Israel greets 1 millionth tourist of 2022 after just a few months of restriction-free entry to Holy Land
Tourism back on track and on target to welcome 2 million foreigners this year
Four months after lifting COVID-related restrictions that conditioned entry into Israel, Minister of Tourism Yoel Razvozov personally welcomed the country’s millionth tourist of the year.
“We thought that the president of the United States, Joe Biden, would be the millionth tourist but, once again, we have beaten the forecast,” Razvozov said at Ben-Gurion International Airport on July 10.
Razvozov and other Ministry of Tourism representatives were present to give a special welcome to 53-year-old Belinda Desoyo Lee Marcelo, a resident of the United Arab Emirates.
Although the tourism industry in Israel was affected badly by the pandemic lockdowns, it has begun a speedy recovery with increasing numbers of incoming tourists, bringing much needed financial relief to the Israeli economy.
The latest statistics report that tourist entries into Israel reached 244,500 in June alone, just 33% less than the pre-pandemic record set in June 2019. If this trend continues and nothing impedes the fall’s holy days, tourism is forecasted to reach as many as 2 million tourists by the end of the year.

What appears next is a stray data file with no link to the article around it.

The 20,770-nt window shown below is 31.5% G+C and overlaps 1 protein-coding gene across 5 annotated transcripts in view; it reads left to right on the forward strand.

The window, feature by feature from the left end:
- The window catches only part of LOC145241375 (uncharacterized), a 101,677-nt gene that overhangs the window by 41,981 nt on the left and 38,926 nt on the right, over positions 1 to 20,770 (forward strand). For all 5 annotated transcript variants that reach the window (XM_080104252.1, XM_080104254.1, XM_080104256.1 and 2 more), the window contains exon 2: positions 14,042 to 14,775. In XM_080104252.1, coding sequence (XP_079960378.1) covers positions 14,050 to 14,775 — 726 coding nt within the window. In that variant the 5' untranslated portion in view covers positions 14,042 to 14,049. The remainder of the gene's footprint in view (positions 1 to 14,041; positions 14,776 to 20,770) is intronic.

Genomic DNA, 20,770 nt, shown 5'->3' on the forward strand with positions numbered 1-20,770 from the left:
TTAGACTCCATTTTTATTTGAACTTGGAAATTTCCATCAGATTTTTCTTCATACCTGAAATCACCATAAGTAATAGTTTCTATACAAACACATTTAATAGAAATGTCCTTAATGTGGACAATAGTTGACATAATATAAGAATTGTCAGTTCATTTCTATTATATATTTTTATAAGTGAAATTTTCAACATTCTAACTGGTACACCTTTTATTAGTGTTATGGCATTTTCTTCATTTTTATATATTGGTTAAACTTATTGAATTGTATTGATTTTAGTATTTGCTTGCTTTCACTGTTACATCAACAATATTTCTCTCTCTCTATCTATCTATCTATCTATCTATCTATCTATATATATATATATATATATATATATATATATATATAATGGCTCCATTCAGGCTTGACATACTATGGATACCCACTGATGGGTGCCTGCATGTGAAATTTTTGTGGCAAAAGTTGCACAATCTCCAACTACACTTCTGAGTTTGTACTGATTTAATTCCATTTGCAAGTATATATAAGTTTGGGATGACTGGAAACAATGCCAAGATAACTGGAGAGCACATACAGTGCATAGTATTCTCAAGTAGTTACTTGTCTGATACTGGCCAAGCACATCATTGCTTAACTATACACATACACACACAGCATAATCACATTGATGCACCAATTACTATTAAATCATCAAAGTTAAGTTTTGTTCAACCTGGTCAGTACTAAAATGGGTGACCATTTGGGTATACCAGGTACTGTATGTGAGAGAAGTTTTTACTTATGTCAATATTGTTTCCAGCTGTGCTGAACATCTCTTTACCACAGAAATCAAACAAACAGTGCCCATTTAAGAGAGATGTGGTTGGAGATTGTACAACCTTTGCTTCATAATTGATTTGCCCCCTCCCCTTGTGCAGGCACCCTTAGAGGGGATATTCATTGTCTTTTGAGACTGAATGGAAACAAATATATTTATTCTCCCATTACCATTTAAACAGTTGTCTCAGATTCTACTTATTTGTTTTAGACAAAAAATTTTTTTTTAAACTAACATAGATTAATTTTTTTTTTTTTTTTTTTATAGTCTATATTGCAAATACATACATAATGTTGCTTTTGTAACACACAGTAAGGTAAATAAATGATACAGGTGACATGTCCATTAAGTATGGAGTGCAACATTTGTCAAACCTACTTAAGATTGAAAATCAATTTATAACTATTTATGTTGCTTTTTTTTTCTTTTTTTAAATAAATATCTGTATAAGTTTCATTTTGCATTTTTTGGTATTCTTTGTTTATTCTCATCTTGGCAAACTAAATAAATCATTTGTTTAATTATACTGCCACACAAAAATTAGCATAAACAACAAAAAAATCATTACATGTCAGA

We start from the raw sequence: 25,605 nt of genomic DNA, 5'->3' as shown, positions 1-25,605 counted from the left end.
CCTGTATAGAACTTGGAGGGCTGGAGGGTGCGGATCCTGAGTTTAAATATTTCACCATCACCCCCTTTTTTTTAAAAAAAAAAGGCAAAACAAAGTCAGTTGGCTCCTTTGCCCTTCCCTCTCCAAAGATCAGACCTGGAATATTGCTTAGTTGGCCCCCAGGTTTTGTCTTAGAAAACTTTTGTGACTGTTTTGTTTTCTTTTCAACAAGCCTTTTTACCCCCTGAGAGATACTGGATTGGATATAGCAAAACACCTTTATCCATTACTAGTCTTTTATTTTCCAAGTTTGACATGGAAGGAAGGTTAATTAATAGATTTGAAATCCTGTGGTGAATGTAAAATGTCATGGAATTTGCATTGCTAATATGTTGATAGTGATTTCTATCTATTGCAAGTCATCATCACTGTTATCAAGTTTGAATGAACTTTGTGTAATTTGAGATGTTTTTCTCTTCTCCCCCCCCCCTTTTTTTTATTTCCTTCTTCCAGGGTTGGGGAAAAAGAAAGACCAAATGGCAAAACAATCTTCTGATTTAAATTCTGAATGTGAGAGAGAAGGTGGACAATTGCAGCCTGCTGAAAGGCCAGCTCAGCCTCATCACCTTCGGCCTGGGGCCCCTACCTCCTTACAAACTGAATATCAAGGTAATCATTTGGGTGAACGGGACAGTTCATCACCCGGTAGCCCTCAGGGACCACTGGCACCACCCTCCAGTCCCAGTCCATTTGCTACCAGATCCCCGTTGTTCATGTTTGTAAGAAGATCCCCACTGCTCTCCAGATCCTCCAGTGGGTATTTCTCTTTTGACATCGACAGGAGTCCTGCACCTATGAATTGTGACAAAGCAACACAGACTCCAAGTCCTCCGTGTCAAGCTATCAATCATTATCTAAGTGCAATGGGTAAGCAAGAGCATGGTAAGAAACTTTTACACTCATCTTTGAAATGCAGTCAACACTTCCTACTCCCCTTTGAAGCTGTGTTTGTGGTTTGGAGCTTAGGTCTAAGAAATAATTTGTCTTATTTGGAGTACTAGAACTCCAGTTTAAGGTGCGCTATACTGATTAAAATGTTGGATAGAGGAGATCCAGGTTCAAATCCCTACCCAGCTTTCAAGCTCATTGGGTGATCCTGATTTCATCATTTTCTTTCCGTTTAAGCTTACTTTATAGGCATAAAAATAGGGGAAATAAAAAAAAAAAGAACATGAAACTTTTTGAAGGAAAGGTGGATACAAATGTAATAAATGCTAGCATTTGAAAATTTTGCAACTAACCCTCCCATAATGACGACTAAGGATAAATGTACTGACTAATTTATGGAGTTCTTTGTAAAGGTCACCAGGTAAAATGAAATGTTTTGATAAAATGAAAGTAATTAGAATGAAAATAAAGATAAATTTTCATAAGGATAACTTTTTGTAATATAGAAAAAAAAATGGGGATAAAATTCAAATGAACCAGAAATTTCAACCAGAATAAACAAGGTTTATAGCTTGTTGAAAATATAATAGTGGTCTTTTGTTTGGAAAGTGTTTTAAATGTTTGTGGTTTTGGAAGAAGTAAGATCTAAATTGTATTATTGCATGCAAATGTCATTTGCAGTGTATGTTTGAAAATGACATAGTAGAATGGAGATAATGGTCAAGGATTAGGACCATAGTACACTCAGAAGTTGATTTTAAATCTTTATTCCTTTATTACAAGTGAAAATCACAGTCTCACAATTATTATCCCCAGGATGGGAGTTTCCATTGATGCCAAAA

"Last year, our skies were closed. There were corona restrictions in place with new variants emerging and serious concerns about incoming tourism. Despite the situation, we did not give up, at any stage,” Razvozov said Sunday.
“We worked hard to open up the industry and we brought the tourism industry back to life in spite of the challenges,” he stated. "To my joy, in contrast to all the pessimistic forecasts, we can see today that tourism has returned to Israel.”
“A million tourists inject money into the Israeli economy, create job opportunities throughout the country and provide a livelihood for whole families. Now we look forward to the objective I have set for the industry: 10 million tourists in 2030,” he said.
The All Israel News Staff is a team of journalists in Israel.